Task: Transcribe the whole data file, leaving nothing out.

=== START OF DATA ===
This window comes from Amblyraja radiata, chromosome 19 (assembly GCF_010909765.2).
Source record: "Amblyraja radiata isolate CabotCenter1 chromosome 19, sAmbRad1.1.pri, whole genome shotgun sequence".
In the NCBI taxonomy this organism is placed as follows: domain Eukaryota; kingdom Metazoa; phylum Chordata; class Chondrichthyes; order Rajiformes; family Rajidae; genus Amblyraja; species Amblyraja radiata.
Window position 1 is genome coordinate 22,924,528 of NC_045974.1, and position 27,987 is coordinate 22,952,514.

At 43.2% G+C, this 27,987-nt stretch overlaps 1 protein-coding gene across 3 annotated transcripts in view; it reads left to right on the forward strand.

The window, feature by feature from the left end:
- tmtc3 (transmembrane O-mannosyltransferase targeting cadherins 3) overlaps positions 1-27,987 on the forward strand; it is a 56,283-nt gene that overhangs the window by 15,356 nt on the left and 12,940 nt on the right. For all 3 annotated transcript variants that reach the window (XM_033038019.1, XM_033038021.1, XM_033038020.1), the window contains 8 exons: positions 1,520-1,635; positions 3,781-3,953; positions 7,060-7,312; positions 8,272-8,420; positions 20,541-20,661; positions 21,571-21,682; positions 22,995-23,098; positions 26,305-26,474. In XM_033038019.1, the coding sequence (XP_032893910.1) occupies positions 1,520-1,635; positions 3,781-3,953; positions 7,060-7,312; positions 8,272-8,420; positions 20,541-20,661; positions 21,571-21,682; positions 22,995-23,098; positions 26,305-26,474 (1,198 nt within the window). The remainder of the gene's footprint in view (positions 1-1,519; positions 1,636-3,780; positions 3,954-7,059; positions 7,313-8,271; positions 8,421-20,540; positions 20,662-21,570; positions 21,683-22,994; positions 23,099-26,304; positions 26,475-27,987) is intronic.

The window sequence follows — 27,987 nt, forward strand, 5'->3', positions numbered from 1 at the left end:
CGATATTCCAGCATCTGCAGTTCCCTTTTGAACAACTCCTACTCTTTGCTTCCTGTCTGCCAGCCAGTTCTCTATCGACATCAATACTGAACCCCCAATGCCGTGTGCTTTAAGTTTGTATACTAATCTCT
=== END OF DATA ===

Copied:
This window comes from Amblyraja radiata, chromosome 19 (assembly GCF_010909765.2).
Source record: "Amblyraja radiata isolate CabotCenter1 chromosome 19, sAmbRad1.1.pri, whole genome shotgun sequence".
In the NCBI taxonomy this organism is placed as follows: domain Eukaryota; kingdom Metazoa; phylum Chordata; class Chondrichthyes; order Rajiformes; family Rajidae; genus Amblyraja; species Amblyraja radiata.
Window position 1 is genome coordinate 22,924,528 of NC_045974.1, and position 27,987 is coordinate 22,952,514.

At 43.2% G+C, this 27,987-nt stretch overlaps 1 protein-coding gene across 3 annotated transcripts in view; it reads left to right on the forward strand.

The window, feature by feature from the left end:
- tmtc3 (transmembrane O-mannosyltransferase targeting cadherins 3) overlaps positions 1-27,987 on the forward strand; it is a 56,283-nt gene that overhangs the window by 15,356 nt on the left and 12,940 nt on the right. For all 3 annotated transcript variants that reach the window (XM_033038019.1, XM_033038021.1, XM_033038020.1), the window contains 8 exons: positions 1,520-1,635; positions 3,781-3,953; positions 7,060-7,312; positions 8,272-8,420; positions 20,541-20,661; positions 21,571-21,682; positions 22,995-23,098; positions 26,305-26,474. In XM_033038019.1, the coding sequence (XP_032893910.1) occupies positions 1,520-1,635; positions 3,781-3,953; positions 7,060-7,312; positions 8,272-8,420; positions 20,541-20,661; positions 21,571-21,682; positions 22,995-23,098; positions 26,305-26,474 (1,198 nt within the window). The remainder of the gene's footprint in view (positions 1-1,519; positions 1,636-3,780; positions 3,954-7,059; positions 7,313-8,271; positions 8,421-20,540; positions 20,662-21,570; positions 21,683-22,994; positions 23,099-26,304; positions 26,475-27,987) is intronic.

The window sequence follows — 27,987 nt, forward strand, 5'->3', positions numbered from 1 at the left end:
CGATATTCCAGCATCTGCAGTTCCCTTTTGAACAACTCCTACTCTTTGCTTCCTGTCTGCCAGCCAGTTCTCTATCGACATCAATACTGAACCCCCAATGCCGTGTGCTTTAAGTTTGTATACTAATCTCT